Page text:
Food Production Efficiency and Productivity Key to Long-Term Growth
What are the most significant challenges that food processors and manufacturers face now?
Steve Buchanan: It's well known that margins in grocery stores and supermarkets are lower than in almost any other industry, so increases or decreases in production costs cannot be reflected in end-product price without the danger of losing shelf space, location, or even possibly an entire account. Production efficiency becomes more important than in nearly any other industry.
Even so, aggressively pushing productivity in order to lower costs is an extremely risky proposition because you cannot compromise food safety. That threat is always in the background: one misstep and any gains you made in productivity may be wiped out many times by fines, legal liability, and lowered demand. There's a fine line you cannot cross under any circumstances. Manufacturers and processors know that it only takes one incident to incur increased scrutiny from the USDA and the public. Companies must be sure they are ready to withstand such scrutiny at a moment's notice.
Are most companies prepared to withstand that kind of scrutiny?
Steve Buchanan: Most well managed food processors are positioned to withstand the kind of scrutiny that may be directed at them during an incident. The biggest management challenge related to safety is that sometimes you may have management preaching a strict philosophy of food safety, yet their simultaneous push on productivity creates confusion on the line. Too often there is a tendency to inadvertently sacrifice food safety and employee confidence in the name of productivity at the supervisory level.
Regarding productivity and efficiency at the plant level: How do companies promote efficiency while managing risk, whether due to food safety or other issues?
Steve Buchanan: Labor is a very minor element in food cost. The main driver of productivity within food processing or food manufacturing is typically OEE (Overall Equipment Effectiveness). Other than mechanical downtime, the major factor that drives poor OEE is downtime attributable to sanitation and product changeover. Changeovers can be extremely costly, often involving disassembling the entire production line, sanitizing, maybe even cleaning in place -- all of which takes a very long time. This reduces the OEE or increases the cost of manufacturing the product. To reduce the number of changeovers, companies typically want lines dedicated to run just one product, or the long runs of one product, to reduce the number of changeovers.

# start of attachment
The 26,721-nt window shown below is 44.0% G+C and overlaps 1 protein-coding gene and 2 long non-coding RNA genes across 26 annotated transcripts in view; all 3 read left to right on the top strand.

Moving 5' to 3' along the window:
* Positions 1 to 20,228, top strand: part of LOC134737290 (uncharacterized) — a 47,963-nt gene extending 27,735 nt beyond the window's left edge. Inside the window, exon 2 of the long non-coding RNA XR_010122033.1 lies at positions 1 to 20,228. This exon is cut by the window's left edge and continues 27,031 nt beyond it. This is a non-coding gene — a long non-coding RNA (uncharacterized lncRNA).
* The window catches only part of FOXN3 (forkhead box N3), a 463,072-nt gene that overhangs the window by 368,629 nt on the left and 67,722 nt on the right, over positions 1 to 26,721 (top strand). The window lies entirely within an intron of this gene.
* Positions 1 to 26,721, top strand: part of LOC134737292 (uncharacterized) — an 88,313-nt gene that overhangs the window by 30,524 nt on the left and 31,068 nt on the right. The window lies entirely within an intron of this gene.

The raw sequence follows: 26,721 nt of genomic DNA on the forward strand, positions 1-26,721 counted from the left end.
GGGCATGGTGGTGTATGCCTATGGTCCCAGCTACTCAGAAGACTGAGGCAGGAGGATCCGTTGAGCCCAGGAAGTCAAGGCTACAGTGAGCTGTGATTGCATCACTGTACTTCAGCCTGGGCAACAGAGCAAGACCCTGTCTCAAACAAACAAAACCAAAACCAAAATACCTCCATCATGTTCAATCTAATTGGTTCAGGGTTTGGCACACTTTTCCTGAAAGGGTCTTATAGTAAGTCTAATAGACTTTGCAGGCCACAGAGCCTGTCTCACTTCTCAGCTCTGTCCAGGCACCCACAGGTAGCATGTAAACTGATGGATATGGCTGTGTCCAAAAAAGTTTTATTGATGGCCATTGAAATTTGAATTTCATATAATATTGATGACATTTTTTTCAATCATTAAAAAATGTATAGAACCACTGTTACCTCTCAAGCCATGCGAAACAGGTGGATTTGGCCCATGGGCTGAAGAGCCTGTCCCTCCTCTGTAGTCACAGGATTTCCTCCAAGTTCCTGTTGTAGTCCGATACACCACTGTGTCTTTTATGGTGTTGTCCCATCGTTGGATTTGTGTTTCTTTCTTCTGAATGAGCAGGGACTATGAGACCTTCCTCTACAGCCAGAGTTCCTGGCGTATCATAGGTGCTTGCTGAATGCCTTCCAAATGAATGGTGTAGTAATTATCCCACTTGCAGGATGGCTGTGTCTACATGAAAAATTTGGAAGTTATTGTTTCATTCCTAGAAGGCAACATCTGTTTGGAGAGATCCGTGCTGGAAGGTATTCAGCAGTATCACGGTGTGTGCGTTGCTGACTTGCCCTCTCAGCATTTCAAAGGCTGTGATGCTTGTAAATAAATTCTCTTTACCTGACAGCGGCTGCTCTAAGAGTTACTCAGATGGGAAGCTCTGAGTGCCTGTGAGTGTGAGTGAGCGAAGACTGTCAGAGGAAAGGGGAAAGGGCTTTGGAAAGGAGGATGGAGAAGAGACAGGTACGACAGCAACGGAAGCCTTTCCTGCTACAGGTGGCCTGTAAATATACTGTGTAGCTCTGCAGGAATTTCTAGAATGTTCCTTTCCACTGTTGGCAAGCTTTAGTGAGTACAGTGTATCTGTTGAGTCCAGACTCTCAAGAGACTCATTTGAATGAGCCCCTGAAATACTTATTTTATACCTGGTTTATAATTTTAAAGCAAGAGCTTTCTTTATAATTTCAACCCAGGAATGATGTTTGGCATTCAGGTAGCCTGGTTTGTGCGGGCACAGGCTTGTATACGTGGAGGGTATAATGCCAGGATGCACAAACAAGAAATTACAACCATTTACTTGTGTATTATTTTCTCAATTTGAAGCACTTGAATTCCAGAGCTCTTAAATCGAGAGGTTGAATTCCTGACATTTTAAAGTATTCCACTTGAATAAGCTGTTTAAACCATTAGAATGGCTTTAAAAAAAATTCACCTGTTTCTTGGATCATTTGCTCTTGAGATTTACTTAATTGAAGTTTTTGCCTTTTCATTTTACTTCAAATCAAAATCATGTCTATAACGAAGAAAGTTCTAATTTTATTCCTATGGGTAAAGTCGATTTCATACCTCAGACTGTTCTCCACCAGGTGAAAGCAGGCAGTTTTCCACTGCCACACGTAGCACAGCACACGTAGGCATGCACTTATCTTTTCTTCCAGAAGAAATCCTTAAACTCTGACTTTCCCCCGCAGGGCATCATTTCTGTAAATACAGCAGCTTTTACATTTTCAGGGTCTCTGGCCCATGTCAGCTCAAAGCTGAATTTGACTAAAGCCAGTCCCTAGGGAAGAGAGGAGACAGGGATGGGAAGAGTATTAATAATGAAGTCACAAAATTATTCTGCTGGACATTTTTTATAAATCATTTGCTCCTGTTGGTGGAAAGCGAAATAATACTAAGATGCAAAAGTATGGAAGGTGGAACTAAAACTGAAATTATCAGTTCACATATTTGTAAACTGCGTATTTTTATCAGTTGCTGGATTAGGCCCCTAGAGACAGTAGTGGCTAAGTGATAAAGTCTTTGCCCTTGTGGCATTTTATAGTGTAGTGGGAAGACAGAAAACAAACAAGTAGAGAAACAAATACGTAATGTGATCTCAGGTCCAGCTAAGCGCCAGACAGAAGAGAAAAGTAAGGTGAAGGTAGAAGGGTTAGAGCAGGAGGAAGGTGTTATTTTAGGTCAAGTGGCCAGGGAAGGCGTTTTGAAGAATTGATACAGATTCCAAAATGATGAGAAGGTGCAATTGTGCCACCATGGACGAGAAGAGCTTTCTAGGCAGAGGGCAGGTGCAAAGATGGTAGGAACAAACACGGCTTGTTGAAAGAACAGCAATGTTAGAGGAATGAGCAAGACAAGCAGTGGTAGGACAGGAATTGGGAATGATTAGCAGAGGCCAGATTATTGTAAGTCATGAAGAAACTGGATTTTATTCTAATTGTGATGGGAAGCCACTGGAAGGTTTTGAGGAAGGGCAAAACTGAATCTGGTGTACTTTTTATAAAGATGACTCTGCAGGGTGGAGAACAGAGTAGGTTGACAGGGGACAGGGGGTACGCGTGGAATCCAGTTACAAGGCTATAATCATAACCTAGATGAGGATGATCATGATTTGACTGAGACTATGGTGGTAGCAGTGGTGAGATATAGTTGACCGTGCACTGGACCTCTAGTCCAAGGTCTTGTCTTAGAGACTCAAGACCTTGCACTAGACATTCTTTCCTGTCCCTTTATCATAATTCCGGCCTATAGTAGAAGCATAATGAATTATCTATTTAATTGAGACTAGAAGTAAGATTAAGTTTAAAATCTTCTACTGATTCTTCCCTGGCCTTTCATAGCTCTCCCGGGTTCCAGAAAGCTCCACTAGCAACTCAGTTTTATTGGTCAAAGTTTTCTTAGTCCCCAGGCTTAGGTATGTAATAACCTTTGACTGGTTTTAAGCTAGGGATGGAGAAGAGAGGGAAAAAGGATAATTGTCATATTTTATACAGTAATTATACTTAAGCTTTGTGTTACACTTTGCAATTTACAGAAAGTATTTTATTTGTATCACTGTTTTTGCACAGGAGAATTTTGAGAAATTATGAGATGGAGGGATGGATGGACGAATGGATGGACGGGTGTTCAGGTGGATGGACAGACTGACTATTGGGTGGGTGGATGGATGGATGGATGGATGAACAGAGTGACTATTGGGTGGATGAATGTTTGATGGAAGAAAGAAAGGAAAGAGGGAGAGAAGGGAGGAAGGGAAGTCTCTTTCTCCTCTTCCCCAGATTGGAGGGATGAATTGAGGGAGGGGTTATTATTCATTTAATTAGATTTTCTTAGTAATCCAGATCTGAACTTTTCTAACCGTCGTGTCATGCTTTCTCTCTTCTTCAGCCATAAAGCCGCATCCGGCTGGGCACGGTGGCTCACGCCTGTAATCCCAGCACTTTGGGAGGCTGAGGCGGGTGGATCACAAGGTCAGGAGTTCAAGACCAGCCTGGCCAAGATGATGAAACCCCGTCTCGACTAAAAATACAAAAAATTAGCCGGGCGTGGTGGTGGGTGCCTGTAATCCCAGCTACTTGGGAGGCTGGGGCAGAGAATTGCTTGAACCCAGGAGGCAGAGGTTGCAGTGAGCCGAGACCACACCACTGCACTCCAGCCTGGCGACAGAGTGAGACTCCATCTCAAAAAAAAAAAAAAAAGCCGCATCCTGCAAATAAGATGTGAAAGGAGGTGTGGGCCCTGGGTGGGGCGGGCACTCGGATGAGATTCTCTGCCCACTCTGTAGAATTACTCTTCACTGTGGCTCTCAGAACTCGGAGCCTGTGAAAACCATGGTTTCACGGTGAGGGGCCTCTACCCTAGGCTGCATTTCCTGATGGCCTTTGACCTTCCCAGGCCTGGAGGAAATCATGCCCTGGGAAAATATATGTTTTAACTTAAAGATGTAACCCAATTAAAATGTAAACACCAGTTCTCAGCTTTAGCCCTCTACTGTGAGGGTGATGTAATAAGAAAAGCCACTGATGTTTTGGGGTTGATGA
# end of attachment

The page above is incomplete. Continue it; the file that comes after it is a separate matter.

Of course there are many managerial tools and techniques to improve the effectiveness of changeovers and to ensure you are running at the maximum rate for each product. That is where the expertise of Maine Pointe comes into play.
Wouldn't the logical step be to invest capital into dedicated equipment?
Steve Buchanan: It would, but capital is often difficult to come by and changes in consumer demand can very quickly make the assumptions in the cost benefit analysis moot. The market is continually demanding more product variations in packaging size, flavorings, and content. Health trends are also a significant factor.
Consider the edible oils industry. Years ago there was a push to reduce products with saturated fat and the market responded, often with significant capital investment. In many cases, the saturated fat was reduced or eliminated with the introduction of trans fats. Now, the push is on to eliminate trans fats. Some municipalities have even required restaurant chains to eliminate them. Ironically, one way to eliminate them is saturation. A number of years ago there was a push to eliminate the use of tropical oils, namely palm oil, from popcorn made in movie theaters. Palm oil is now in great demand as a replacement for oils with trans fats. This market shift has rendered obsolete much of the capital investment made years ago.